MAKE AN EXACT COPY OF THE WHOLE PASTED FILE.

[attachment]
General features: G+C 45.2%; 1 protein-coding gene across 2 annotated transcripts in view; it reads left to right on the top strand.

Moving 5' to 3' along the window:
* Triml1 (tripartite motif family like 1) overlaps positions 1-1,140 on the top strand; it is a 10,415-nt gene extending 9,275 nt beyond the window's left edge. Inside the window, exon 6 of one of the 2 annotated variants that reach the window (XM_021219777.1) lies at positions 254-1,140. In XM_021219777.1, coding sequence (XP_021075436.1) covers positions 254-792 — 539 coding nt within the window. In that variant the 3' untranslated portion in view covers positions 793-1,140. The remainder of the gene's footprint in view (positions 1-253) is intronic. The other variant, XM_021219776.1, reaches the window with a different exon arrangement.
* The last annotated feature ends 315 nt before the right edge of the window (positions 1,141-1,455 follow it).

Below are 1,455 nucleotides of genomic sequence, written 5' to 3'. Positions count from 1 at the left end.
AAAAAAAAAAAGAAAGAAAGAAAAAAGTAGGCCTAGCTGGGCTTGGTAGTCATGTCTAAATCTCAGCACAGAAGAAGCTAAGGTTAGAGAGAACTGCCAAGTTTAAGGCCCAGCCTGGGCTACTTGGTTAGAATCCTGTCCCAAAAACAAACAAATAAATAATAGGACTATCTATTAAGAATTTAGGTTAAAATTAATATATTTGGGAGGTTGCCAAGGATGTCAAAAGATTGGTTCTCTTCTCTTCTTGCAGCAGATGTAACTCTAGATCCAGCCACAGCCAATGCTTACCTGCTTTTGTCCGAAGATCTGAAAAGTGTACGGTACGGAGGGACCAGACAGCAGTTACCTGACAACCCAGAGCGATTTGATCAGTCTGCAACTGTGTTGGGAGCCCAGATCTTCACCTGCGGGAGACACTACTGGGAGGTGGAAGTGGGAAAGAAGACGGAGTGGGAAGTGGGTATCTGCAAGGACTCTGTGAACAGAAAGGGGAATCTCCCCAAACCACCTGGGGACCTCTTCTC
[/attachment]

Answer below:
General features: G+C 45.2%; 1 protein-coding gene across 2 annotated transcripts in view; it reads left to right on the top strand.

Moving 5' to 3' along the window:
* Triml1 (tripartite motif family like 1) overlaps positions 1-1,140 on the top strand; it is a 10,415-nt gene extending 9,275 nt beyond the window's left edge. Inside the window, exon 6 of one of the 2 annotated variants that reach the window (XM_021219777.1) lies at positions 254-1,140. In XM_021219777.1, coding sequence (XP_021075436.1) covers positions 254-792 — 539 coding nt within the window. In that variant the 3' untranslated portion in view covers positions 793-1,140. The remainder of the gene's footprint in view (positions 1-253) is intronic. The other variant, XM_021219776.1, reaches the window with a different exon arrangement.
* The last annotated feature ends 315 nt before the right edge of the window (positions 1,141-1,455 follow it).

Below are 1,455 nucleotides of genomic sequence, written 5' to 3'. Positions count from 1 at the left end.
AAAAAAAAAAAGAAAGAAAGAAAAAAGTAGGCCTAGCTGGGCTTGGTAGTCATGTCTAAATCTCAGCACAGAAGAAGCTAAGGTTAGAGAGAACTGCCAAGTTTAAGGCCCAGCCTGGGCTACTTGGTTAGAATCCTGTCCCAAAAACAAACAAATAAATAATAGGACTATCTATTAAGAATTTAGGTTAAAATTAATATATTTGGGAGGTTGCCAAGGATGTCAAAAGATTGGTTCTCTTCTCTTCTTGCAGCAGATGTAACTCTAGATCCAGCCACAGCCAATGCTTACCTGCTTTTGTCCGAAGATCTGAAAAGTGTACGGTACGGAGGGACCAGACAGCAGTTACCTGACAACCCAGAGCGATTTGATCAGTCTGCAACTGTGTTGGGAGCCCAGATCTTCACCTGCGGGAGACACTACTGGGAGGTGGAAGTGGGAAAGAAGACGGAGTGGGAAGTGGGTATCTGCAAGGACTCTGTGAACAGAAAGGGGAATCTCCCCAAACCACCTGGGGACCTCTTCTC